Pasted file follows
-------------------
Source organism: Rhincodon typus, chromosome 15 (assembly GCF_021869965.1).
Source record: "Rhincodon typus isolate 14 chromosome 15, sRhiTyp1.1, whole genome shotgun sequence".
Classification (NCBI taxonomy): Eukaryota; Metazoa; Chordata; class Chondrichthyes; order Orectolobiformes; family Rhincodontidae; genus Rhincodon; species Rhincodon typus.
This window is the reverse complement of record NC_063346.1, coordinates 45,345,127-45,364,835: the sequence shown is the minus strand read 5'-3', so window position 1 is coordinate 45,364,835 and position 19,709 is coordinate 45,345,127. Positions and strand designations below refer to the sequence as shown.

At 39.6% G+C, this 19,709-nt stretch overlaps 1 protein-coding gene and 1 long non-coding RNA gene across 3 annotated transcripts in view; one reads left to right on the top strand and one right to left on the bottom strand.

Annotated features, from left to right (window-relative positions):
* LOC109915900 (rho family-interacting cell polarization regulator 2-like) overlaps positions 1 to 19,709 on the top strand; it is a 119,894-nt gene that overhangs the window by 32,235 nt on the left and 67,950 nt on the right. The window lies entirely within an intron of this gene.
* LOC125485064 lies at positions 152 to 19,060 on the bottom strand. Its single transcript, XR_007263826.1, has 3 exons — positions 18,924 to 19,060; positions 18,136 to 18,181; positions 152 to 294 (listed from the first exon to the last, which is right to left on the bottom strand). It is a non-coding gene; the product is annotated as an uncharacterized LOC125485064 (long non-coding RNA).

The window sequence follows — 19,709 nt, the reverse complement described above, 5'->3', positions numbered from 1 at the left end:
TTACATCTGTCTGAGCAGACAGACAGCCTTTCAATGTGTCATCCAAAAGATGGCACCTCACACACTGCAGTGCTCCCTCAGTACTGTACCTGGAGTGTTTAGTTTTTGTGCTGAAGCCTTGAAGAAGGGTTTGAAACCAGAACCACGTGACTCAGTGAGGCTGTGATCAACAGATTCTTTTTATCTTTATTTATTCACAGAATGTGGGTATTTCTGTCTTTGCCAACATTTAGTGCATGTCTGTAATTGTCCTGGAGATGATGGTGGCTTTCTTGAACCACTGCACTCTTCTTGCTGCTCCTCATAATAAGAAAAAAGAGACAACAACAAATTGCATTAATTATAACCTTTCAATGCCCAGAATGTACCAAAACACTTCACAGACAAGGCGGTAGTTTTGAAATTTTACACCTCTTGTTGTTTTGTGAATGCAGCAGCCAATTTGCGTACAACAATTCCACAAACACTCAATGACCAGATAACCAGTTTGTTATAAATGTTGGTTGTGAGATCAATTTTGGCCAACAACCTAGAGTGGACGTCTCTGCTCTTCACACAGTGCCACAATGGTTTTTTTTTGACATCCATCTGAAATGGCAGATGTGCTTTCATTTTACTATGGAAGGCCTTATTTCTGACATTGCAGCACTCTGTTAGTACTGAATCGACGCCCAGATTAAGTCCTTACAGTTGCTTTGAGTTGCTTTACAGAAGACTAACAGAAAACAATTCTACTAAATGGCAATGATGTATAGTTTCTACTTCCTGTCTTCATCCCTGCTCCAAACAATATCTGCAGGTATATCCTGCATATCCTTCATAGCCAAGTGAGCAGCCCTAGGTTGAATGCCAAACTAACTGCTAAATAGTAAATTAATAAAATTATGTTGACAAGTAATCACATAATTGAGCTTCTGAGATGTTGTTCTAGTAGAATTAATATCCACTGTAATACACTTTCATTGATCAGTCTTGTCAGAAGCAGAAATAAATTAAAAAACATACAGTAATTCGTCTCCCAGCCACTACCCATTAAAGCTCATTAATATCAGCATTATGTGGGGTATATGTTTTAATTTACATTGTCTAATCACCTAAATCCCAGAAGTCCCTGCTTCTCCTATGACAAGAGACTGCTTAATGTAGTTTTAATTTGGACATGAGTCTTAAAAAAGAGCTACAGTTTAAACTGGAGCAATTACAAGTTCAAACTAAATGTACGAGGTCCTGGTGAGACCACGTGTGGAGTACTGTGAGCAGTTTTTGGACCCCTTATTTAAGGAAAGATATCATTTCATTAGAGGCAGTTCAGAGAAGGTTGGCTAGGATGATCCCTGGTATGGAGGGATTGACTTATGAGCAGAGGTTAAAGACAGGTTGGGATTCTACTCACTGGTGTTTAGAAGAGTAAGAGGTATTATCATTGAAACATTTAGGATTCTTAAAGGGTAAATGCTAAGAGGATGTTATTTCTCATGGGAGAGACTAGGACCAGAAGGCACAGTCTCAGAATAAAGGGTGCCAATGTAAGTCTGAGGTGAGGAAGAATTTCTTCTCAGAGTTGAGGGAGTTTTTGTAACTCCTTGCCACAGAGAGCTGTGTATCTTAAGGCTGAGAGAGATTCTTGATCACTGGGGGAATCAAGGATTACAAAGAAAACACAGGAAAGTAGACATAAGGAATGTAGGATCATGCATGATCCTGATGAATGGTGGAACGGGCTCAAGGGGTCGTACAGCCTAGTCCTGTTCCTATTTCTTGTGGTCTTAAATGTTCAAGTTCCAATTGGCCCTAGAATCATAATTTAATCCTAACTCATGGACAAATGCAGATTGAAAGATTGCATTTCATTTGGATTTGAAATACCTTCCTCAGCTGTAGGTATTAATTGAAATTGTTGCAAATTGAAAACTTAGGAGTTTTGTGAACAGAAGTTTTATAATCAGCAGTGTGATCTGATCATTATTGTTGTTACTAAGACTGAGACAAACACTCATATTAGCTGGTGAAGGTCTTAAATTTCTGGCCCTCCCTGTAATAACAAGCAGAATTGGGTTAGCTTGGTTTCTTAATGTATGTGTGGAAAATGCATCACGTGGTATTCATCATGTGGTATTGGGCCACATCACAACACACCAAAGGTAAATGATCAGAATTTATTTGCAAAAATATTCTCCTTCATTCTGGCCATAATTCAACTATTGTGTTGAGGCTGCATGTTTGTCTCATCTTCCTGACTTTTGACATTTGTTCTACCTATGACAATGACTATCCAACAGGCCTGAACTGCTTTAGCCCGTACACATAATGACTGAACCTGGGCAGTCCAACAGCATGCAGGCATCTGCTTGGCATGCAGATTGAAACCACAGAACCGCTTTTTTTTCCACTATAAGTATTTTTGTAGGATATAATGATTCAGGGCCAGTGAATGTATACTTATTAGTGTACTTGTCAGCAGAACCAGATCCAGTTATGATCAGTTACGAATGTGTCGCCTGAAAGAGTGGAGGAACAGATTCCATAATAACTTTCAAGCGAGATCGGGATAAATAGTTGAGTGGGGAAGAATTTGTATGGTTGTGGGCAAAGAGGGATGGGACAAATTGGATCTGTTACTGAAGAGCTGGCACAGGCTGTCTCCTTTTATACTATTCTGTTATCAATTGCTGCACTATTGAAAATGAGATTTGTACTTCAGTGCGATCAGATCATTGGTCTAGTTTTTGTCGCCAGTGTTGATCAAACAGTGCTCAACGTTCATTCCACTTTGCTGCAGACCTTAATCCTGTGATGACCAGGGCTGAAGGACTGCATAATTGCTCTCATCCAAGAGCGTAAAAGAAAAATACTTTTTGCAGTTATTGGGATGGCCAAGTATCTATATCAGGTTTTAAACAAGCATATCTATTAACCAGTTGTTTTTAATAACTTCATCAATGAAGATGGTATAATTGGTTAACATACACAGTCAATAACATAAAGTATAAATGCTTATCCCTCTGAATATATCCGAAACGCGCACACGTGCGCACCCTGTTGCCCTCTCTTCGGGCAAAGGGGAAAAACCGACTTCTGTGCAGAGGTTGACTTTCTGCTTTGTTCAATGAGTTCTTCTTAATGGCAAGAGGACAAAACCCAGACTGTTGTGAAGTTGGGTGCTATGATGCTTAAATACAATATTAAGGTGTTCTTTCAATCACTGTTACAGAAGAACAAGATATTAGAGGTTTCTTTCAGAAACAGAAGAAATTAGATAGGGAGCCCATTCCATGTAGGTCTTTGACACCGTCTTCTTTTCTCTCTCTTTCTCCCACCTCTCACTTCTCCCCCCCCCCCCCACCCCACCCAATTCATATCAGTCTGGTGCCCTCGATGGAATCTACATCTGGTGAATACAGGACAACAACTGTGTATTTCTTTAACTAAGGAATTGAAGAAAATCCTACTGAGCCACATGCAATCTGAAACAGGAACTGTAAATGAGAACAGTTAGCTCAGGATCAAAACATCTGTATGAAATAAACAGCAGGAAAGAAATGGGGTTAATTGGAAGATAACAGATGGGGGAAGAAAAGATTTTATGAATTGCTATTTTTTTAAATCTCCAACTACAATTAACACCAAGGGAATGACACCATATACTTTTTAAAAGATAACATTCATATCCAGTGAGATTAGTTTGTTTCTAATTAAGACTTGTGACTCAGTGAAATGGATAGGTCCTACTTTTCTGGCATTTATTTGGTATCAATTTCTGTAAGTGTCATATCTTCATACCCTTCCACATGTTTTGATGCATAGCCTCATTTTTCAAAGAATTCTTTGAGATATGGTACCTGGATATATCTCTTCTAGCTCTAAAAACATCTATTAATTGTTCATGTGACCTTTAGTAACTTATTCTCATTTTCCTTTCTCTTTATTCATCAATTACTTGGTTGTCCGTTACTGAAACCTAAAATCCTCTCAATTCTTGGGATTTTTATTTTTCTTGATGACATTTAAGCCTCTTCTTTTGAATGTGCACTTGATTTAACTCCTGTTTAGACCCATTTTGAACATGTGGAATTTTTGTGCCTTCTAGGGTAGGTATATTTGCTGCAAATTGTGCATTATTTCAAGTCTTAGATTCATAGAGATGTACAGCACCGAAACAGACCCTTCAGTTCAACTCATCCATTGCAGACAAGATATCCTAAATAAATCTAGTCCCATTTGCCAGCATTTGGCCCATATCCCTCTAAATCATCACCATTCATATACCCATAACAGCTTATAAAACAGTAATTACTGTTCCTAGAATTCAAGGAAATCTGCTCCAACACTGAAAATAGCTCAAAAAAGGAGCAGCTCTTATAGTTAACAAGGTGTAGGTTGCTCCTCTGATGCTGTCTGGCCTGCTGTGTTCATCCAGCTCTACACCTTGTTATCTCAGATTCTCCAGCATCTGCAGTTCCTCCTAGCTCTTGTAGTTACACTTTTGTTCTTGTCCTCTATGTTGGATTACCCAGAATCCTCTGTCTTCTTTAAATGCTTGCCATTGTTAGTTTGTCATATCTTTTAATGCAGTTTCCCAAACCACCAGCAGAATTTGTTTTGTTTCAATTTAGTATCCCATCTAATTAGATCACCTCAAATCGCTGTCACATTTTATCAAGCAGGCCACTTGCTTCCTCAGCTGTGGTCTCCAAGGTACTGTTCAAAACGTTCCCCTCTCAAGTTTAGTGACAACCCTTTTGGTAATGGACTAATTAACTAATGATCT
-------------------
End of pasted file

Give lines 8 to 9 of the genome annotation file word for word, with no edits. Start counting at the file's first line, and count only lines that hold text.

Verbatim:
* LOC125485064 lies at positions 152 to 19,060 on the bottom strand. Its single transcript, XR_007263826.1, has 3 exons — positions 18,924 to 19,060; positions 18,136 to 18,181; positions 152 to 294 (listed from the first exon to the last, which is right to left on the bottom strand). It is a non-coding gene; the product is annotated as an uncharacterized LOC125485064 (long non-coding RNA).

The window sequence follows — 19,709 nt, the reverse complement described above, 5'->3', positions numbered from 1 at the left end: